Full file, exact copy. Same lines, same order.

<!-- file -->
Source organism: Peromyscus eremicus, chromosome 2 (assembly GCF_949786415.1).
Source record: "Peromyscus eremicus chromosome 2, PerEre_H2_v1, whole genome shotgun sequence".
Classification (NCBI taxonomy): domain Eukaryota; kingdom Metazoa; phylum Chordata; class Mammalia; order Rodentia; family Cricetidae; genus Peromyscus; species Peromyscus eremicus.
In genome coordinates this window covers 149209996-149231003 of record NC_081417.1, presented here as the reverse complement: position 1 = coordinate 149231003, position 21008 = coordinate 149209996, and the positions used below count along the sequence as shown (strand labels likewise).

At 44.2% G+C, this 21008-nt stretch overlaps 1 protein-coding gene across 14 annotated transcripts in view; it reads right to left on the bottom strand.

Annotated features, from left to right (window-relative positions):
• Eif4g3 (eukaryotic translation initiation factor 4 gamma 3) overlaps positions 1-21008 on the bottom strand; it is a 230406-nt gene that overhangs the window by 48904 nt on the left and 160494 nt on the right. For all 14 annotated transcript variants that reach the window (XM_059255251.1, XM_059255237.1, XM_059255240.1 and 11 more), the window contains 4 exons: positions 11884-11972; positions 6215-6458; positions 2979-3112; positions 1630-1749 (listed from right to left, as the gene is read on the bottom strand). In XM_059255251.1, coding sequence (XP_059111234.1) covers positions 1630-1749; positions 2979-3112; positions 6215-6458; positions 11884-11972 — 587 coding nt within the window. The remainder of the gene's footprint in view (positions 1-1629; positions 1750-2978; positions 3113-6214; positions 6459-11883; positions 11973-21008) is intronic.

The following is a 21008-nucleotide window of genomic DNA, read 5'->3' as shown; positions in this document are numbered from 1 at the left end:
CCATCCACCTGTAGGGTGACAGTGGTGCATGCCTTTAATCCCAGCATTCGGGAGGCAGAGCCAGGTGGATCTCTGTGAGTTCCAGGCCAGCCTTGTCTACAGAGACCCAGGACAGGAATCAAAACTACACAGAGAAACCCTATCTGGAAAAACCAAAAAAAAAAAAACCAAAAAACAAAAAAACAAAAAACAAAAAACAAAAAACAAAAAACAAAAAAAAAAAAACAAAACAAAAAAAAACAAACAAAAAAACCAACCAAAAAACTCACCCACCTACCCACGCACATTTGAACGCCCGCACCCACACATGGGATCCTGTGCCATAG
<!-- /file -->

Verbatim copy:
Source organism: Peromyscus eremicus, chromosome 2 (assembly GCF_949786415.1).
Source record: "Peromyscus eremicus chromosome 2, PerEre_H2_v1, whole genome shotgun sequence".
Classification (NCBI taxonomy): domain Eukaryota; kingdom Metazoa; phylum Chordata; class Mammalia; order Rodentia; family Cricetidae; genus Peromyscus; species Peromyscus eremicus.
In genome coordinates this window covers 149209996-149231003 of record NC_081417.1, presented here as the reverse complement: position 1 = coordinate 149231003, position 21008 = coordinate 149209996, and the positions used below count along the sequence as shown (strand labels likewise).

At 44.2% G+C, this 21008-nt stretch overlaps 1 protein-coding gene across 14 annotated transcripts in view; it reads right to left on the bottom strand.

Annotated features, from left to right (window-relative positions):
• Eif4g3 (eukaryotic translation initiation factor 4 gamma 3) overlaps positions 1-21008 on the bottom strand; it is a 230406-nt gene that overhangs the window by 48904 nt on the left and 160494 nt on the right. For all 14 annotated transcript variants that reach the window (XM_059255251.1, XM_059255237.1, XM_059255240.1 and 11 more), the window contains 4 exons: positions 11884-11972; positions 6215-6458; positions 2979-3112; positions 1630-1749 (listed from right to left, as the gene is read on the bottom strand). In XM_059255251.1, coding sequence (XP_059111234.1) covers positions 1630-1749; positions 2979-3112; positions 6215-6458; positions 11884-11972 — 587 coding nt within the window. The remainder of the gene's footprint in view (positions 1-1629; positions 1750-2978; positions 3113-6214; positions 6459-11883; positions 11973-21008) is intronic.

The following is a 21008-nucleotide window of genomic DNA, read 5'->3' as shown; positions in this document are numbered from 1 at the left end:
CCATCCACCTGTAGGGTGACAGTGGTGCATGCCTTTAATCCCAGCATTCGGGAGGCAGAGCCAGGTGGATCTCTGTGAGTTCCAGGCCAGCCTTGTCTACAGAGACCCAGGACAGGAATCAAAACTACACAGAGAAACCCTATCTGGAAAAACCAAAAAAAAAAAAACCAAAAAACAAAAAAACAAAAAACAAAAAACAAAAAACAAAAAACAAAAAAAAAAAAACAAAACAAAAAAAAACAAACAAAAAAACCAACCAAAAAACTCACCCACCTACCCACGCACATTTGAACGCCCGCACCCACACATGGGATCCTGTGCCATAG